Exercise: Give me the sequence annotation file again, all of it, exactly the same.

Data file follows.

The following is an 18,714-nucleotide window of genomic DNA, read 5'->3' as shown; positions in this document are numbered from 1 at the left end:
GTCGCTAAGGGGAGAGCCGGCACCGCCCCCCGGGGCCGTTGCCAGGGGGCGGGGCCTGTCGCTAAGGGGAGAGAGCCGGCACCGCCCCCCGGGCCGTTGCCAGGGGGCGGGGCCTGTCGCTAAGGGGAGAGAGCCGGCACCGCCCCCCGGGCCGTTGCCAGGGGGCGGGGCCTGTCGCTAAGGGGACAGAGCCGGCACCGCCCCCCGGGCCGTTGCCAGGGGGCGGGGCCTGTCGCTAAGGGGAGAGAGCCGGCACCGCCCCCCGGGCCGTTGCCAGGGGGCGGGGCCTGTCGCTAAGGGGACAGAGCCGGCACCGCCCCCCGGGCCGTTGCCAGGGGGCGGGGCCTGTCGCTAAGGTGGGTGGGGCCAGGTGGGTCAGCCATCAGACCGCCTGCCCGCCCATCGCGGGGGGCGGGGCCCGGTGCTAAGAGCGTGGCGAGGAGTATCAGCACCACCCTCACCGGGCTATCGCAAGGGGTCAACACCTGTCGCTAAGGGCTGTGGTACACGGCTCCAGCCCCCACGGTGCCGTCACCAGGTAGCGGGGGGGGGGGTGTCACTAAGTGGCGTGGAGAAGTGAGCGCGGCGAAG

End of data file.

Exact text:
The following is an 18,714-nucleotide window of genomic DNA, read 5'->3' as shown; positions in this document are numbered from 1 at the left end:
GTCGCTAAGGGGAGAGCCGGCACCGCCCCCCGGGGCCGTTGCCAGGGGGCGGGGCCTGTCGCTAAGGGGAGAGAGCCGGCACCGCCCCCCGGGCCGTTGCCAGGGGGCGGGGCCTGTCGCTAAGGGGAGAGAGCCGGCACCGCCCCCCGGGCCGTTGCCAGGGGGCGGGGCCTGTCGCTAAGGGGACAGAGCCGGCACCGCCCCCCGGGCCGTTGCCAGGGGGCGGGGCCTGTCGCTAAGGGGAGAGAGCCGGCACCGCCCCCCGGGCCGTTGCCAGGGGGCGGGGCCTGTCGCTAAGGGGACAGAGCCGGCACCGCCCCCCGGGCCGTTGCCAGGGGGCGGGGCCTGTCGCTAAGGTGGGTGGGGCCAGGTGGGTCAGCCATCAGACCGCCTGCCCGCCCATCGCGGGGGGCGGGGCCCGGTGCTAAGAGCGTGGCGAGGAGTATCAGCACCACCCTCACCGGGCTATCGCAAGGGGTCAACACCTGTCGCTAAGGGCTGTGGTACACGGCTCCAGCCCCCACGGTGCCGTCACCAGGTAGCGGGGGGGGGGGTGTCACTAAGTGGCGTGGAGAAGTGAGCGCGGCGAAG